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Coalition Governments And Sovereign Debt Crises

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  • SEBASTIAN M. SAIEGH
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    Abstract

    This article examines the domestic politics of sovereign debt crises. I focus on two alternative mechanisms that aggregate the preferences of domestic actors over debt repayment: single-party versus multiparty coalition governments. I uncover a very strong empirical regularity using cross-national data from 48 developing countries between 1971 and 1997. Countries that are governed by a coalition of parties are less likely to reschedule their debts than those under single-party governments. The effect of multiparty coalitions on sovereign defaults is quantitatively large and roughly of the same order of magnitude as liquidity factors such as debt burden and debt service. These results are robust to numerous specifications and samples. Copyright 2009 The Author. Journal compilation 2009 Blackwell Publishing Ltd.

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    Bibliographic Info

    Article provided by Wiley Blackwell in its journal Economics & Politics.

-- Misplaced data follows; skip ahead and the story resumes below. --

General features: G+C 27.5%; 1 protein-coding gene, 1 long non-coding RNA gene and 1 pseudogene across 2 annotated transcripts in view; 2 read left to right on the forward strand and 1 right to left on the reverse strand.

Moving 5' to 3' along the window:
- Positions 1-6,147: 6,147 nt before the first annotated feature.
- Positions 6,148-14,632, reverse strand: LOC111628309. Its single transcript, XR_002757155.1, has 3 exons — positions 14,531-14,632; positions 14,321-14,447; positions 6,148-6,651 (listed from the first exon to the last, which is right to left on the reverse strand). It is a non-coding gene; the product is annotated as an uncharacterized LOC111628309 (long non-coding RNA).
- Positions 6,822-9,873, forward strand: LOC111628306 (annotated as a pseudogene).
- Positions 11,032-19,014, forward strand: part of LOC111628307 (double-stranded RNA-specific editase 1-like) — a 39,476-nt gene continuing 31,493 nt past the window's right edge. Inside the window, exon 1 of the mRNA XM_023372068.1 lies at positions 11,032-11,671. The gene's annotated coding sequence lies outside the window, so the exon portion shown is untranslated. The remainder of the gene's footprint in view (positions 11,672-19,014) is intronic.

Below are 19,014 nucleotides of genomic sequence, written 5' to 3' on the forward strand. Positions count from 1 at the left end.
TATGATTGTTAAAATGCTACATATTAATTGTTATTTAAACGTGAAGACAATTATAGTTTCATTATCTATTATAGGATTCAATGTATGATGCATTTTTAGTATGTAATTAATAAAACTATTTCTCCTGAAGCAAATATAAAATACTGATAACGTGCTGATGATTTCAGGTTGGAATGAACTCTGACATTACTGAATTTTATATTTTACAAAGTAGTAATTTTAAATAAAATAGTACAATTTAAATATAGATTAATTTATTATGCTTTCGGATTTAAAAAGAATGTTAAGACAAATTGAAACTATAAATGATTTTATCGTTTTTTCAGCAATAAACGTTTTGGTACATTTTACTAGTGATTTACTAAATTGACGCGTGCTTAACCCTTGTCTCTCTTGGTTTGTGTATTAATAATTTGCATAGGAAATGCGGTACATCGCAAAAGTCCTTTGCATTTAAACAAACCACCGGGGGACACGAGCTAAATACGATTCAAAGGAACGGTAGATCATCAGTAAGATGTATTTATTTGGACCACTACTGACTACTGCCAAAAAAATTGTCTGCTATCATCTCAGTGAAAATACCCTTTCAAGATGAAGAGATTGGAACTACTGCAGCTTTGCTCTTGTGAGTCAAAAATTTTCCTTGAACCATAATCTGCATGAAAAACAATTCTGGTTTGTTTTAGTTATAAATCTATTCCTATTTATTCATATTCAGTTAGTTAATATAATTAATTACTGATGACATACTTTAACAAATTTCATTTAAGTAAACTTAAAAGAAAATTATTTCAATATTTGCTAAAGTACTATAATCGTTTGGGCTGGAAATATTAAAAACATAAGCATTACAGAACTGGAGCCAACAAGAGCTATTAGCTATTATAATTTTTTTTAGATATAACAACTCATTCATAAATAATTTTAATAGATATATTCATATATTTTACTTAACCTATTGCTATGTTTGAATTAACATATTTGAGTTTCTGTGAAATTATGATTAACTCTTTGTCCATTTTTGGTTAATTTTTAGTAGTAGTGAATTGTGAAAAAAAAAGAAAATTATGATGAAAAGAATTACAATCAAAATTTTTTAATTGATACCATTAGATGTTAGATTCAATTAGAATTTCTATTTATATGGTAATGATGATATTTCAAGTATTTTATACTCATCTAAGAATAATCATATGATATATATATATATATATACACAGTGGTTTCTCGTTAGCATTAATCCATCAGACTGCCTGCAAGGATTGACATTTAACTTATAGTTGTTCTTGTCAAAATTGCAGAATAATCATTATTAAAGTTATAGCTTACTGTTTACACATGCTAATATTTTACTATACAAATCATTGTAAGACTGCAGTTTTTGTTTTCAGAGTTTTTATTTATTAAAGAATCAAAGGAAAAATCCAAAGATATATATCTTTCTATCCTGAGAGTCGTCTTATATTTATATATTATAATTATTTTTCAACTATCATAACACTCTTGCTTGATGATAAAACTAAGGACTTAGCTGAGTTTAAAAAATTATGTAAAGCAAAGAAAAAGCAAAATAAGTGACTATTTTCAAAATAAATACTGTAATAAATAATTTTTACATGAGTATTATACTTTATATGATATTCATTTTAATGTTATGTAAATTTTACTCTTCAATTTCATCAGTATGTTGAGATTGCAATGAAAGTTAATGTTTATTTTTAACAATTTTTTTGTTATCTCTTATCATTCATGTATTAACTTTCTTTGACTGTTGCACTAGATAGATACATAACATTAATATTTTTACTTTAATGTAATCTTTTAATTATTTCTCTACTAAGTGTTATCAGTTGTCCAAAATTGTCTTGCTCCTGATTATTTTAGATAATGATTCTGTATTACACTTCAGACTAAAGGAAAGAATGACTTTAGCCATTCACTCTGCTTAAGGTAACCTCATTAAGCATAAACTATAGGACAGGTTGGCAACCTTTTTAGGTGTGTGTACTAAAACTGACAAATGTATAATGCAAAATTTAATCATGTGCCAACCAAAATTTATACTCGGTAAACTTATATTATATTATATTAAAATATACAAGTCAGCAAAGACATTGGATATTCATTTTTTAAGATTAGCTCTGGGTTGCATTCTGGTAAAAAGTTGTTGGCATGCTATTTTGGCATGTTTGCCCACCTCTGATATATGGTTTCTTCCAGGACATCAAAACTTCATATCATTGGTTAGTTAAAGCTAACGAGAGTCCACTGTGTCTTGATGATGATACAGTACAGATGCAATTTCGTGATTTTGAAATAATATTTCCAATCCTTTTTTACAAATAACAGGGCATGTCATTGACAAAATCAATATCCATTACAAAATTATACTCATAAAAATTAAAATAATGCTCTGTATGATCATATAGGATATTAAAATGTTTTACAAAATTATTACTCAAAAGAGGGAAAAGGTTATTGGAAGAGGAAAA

Volume (Year): 21 (2009)
    Issue (Month): 2 (07)
    Pages: 232-254

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    Handle: RePEc:bla:ecopol:v:21:y:2009:i:2:p:232-254

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    1. Cohen, Daniel & Sachs, Jeffrey, 1986. "Growth and external debt under risk of debt repudiation," European Economic Review, Elsevier, vol. 30(3), pages 529-560, June.
    2. Paolo Manasse & Nouriel Roubini, 2005. "'Rules of Thumb' for Sovereign Debt Crises," International Finance 0509003, EconWPA.
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    Cited by:
    1. Michael Tomz & Mark L. J. Wright, 2013. "Empirical Research on Sovereign Debt and Default," NBER Working Papers 18855, National Bureau of Economic Research, Inc.
    2. Schaltegger, Christoph & Weder, Martin, 2013. "Fiscal Adjustments and the Probability of Sovereign Default," Annual Conference 2013 (Duesseldorf): Competition Policy and Regulation in a Global Economic Order 79979, Verein für Socialpolitik / German Economic Association.
    3. Sergio Bejar & Bumba Mukherjee & Will Moore, 2011. "Time horizons matter: the hazard rate of coalition governments and the size of government," Economics of Governance, Springer, vol. 12(3), pages 201-235, September.
    4. Yu Wang, 2013. "Veto Players and Foreign Aid Inflows," Oxford Development Studies, Taylor & Francis Journals, vol. 41(3), pages 391-408, September.
    5. Eichler, Stefan & Hofmann, Michael, 2013. "Sovereign default risk and decentralization: Evidence for emerging markets," European Journal of Political Economy, Elsevier, vol. 32(C), pages 113-134.

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